I noticed it first when I was 9 or 10 years old. As a homework, we had to memorize the multiplication tables. I suppose it is still a standard part of the elementary school education that the children have to memorize the multiplication tables (how horribly embarrasing!). Well, when we had the first test (there was eight of them: the n:th test tested the multiplication by n+1), I had forgotten to accomplish my homework. I totally completely forgot to do it. So I experienced a panic-like feeling, as the teacher arranged the test suddenly without a prior notification. She gave all the students empty sheets of paper and then she started pronouncing outloud questions to which we had to write answers down. And so she went: “two times four”, “two times seven” and so on. Fortunately I knew what multiplication means. So I knew that multiplying x by two is the same as x plus x. Fortunately again, the teacher gave us enough time so I could calculate x + x and then inscribe the solution into the sheet.

What delightful moments! I didn’t have to do any homework, but I still got all correct! What an indescribable pleasure I experienced! Since that first test I didn’t look at the multiplication tables out of principle! I could manage in a test without studying at all! Subsequently I passed all the eight multiplication tests with good marks (I don’t remember the exact outcomes and would be very surprised now if all of them were correct, but good outcomes they were nontheless). As a matter of fact I have never memorized the multiplication tables in my life, which sometimes shocks people who know that I go around telling that I am a professional mathematician.

Note that in the example above, being non-lazy to calculate, I actually saved time. Similarly, in high school math I barely ever looked at the model solutions. I studied the math and then I solved the problems myself. Studying the math took definitely more effort at the instant of studying, and solving the “right format” exercises might have been be easier (but certainly much less fun!) by copying a model solution rather than thinking, but what I gained in exchange to that effort is that I was able to solve a problem of any format as long as it fell into the same theory, I was quick in them, I made less conceptual mistakes (but maybe more misprints) and I also saw why math gives correct solutions. And the latter was the main reason I got inspired by math. I am not surprised the tiniest bit to see that “math is boring” to many students, if they do not understand why math works.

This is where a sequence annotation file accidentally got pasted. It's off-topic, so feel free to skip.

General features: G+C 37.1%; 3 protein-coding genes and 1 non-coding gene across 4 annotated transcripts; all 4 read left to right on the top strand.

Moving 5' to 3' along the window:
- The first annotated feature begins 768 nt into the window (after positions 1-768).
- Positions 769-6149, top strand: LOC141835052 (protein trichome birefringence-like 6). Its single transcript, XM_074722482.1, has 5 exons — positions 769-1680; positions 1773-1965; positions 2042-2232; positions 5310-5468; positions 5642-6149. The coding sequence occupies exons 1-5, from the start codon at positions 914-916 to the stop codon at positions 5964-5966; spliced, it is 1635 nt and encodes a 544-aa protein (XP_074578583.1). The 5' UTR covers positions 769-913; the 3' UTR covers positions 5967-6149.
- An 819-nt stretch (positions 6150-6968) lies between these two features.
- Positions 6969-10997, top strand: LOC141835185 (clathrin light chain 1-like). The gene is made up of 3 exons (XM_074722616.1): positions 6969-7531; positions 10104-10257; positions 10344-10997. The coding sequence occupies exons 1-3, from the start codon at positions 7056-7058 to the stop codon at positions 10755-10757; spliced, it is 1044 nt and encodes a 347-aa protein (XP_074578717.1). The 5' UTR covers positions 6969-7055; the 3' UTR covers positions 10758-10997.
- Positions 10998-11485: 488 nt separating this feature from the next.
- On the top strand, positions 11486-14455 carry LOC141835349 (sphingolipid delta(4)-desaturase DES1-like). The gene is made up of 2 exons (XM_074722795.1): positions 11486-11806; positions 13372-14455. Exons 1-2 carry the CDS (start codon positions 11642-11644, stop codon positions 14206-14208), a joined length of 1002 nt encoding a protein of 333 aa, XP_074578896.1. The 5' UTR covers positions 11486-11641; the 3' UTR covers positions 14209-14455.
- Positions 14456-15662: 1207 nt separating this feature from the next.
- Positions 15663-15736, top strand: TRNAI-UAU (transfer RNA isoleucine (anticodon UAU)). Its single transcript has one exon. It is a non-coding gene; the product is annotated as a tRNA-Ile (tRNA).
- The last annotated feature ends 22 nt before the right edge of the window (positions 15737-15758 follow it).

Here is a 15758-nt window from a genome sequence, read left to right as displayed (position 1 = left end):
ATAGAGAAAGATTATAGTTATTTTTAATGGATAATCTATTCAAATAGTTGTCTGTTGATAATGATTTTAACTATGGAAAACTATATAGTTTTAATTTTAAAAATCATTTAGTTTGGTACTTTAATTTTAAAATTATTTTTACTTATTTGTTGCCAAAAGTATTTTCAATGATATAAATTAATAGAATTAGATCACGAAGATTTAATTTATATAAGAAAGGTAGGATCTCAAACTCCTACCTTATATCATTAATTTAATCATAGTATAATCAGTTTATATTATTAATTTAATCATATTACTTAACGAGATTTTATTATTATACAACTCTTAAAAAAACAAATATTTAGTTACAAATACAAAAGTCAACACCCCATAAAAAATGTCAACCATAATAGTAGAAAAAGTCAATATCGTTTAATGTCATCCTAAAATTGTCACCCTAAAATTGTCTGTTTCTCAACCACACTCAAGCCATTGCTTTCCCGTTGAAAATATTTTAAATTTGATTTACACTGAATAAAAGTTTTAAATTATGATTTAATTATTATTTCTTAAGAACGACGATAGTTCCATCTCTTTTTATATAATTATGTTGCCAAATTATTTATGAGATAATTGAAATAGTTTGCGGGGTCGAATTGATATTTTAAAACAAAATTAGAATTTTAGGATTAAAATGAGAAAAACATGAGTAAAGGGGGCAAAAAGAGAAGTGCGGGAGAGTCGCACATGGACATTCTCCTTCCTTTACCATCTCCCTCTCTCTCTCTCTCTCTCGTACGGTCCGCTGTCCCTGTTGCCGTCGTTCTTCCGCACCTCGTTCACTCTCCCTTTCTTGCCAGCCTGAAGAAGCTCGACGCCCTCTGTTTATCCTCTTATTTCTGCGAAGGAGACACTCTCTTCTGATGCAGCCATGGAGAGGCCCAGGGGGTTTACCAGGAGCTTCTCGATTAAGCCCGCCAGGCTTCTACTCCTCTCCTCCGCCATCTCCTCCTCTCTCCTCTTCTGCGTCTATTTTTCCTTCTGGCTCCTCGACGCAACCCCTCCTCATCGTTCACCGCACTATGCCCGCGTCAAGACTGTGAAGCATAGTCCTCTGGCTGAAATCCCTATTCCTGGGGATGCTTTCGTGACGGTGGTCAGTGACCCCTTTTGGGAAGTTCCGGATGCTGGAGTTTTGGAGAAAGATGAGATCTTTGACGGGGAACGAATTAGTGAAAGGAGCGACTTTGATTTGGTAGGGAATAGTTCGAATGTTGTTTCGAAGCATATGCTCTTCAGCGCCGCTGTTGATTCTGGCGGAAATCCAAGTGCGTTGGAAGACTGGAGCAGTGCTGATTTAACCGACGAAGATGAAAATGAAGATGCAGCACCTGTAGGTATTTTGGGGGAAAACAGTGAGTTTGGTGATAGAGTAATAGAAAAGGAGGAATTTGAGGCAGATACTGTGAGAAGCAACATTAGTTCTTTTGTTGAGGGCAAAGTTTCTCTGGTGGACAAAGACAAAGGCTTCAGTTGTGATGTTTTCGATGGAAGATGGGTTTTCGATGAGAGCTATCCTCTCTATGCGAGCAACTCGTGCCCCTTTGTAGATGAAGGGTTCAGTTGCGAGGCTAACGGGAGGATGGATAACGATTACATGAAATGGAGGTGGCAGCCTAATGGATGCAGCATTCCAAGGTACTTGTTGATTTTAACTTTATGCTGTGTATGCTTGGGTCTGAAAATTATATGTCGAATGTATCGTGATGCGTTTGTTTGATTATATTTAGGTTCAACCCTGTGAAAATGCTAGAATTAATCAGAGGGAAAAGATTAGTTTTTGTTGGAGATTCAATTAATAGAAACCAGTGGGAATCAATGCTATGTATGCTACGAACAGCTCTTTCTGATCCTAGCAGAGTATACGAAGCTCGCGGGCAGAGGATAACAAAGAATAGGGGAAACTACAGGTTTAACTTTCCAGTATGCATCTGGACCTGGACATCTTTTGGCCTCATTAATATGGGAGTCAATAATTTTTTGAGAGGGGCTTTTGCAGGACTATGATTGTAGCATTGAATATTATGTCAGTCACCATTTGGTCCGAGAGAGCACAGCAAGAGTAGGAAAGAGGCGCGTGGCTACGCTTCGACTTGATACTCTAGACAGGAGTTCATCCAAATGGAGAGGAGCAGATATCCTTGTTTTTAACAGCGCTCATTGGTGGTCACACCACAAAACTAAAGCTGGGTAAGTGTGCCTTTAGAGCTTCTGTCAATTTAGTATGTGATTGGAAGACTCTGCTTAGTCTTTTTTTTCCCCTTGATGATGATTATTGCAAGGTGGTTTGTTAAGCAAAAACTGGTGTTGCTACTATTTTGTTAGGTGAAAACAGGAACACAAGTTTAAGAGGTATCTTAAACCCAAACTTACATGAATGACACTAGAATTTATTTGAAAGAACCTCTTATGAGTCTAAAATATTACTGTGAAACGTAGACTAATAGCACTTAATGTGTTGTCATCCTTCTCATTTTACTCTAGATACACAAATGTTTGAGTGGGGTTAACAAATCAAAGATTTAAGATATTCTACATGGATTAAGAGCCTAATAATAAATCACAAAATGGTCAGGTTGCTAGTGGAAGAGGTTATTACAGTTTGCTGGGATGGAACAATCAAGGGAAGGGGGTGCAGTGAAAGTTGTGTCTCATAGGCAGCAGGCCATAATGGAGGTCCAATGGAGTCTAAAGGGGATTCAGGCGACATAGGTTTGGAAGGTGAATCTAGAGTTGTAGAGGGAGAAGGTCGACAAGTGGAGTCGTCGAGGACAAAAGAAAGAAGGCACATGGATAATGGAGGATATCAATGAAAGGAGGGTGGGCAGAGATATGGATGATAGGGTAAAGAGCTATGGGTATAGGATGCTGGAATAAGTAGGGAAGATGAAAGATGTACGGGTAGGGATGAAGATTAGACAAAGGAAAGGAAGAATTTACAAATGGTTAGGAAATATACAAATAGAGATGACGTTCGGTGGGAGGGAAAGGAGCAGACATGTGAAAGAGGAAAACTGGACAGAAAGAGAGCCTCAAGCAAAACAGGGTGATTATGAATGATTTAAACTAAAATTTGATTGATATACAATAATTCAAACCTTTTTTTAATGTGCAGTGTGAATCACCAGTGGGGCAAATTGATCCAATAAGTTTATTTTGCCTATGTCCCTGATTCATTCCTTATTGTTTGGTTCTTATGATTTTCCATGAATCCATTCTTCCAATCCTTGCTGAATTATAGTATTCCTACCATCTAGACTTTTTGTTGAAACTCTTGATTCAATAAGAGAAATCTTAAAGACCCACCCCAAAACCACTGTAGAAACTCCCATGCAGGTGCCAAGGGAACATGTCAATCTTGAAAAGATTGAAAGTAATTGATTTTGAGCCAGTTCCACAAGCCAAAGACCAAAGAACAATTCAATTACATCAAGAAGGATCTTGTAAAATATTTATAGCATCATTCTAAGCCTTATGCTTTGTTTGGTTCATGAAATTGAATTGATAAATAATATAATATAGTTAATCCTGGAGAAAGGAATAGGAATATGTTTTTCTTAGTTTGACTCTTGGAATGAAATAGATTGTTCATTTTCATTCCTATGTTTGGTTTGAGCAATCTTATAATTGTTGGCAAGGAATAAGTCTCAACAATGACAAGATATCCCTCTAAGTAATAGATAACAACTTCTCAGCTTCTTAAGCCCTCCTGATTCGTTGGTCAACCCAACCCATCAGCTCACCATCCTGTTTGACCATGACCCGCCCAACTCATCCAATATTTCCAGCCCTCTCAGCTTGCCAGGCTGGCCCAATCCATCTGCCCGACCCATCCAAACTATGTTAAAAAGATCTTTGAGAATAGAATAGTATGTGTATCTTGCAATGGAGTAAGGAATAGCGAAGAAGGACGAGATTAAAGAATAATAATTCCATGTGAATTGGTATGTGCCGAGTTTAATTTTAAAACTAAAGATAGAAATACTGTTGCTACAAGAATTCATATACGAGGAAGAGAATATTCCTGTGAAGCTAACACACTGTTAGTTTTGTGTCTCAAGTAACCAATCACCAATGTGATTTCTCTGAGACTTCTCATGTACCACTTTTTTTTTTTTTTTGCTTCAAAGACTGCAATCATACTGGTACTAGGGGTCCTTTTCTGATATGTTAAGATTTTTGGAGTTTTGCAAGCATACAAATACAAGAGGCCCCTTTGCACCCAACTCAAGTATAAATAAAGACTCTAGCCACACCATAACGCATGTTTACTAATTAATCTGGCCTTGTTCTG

Finally it turned into an upside-down laziness for me. Once I realized that understanding and using multiplication saves me from doing homework, I got more and more motivated. Mind you, that wasn’t my main motivation, but a motivation nontheless. Thus I started being non-lazy in thinking (partly) because I was lazy in non-thinking. What a strange loop!

It is like buying one high quality item which lasts long instead of buying low quality items once a month. Even if the high quality shop is located five miles further (the money spent being the same in the end of the day). This habit of mine very quickly became the reason why I was labelled “mathematically talented”.

As the examples in the beginning of this post suggest, I am willing to apply the concept of Intellectual Laziness to a broad range of human activity. If this inspired also you, dear reader, next time when you find yourself in front of a non-trivial task, remember this post, pause for a moment, and think more than you otherwise would “What is the best way to accomplish this?”, “What do I gain if do not do it in a conventional way?”, “What opportunities there are?”…and share with me the journey of overcoming our Intellectual Laziness.

1. Show that the curve in the beginning of the post is compact.
2. Show that the statement about Google in the beginning of the post is not true. (Hint: the world would be a mess otherwise.)

About Vadim Kulikov

For details see this
This entry was posted in Education, Philosophy, Popular. Bookmark the permalink.

4 Responses to Intellectual Lazyness

  1. Annika says:

    I was intellectually lazy and didn’t read the whole post. :P Instead, it reminded me of some unread handouts on mathematics that are waiting me on my bookshelf.

  2. No! You got the correct idea already before finishing! I am happy I got you back to work:] P.S. I added a new introduction to the post a minute ago.

  3. gouri says:

    I believe I too lazy intellectually.

    I was not really likng to study for all the subjects. But I alwys love mathematics. I used to get very decent scores in mathematics.

    I loved maths, coz where I dont need to byheart longer paragraphs and need to reproduce during the exam.

    So I can say……intelecutal lazy some times in some special cases leads to be good at very basic mathematics :-) Sounds wierd..but true to me ;-)

Leave a Reply

Your email address will not be published. Required fields are marked *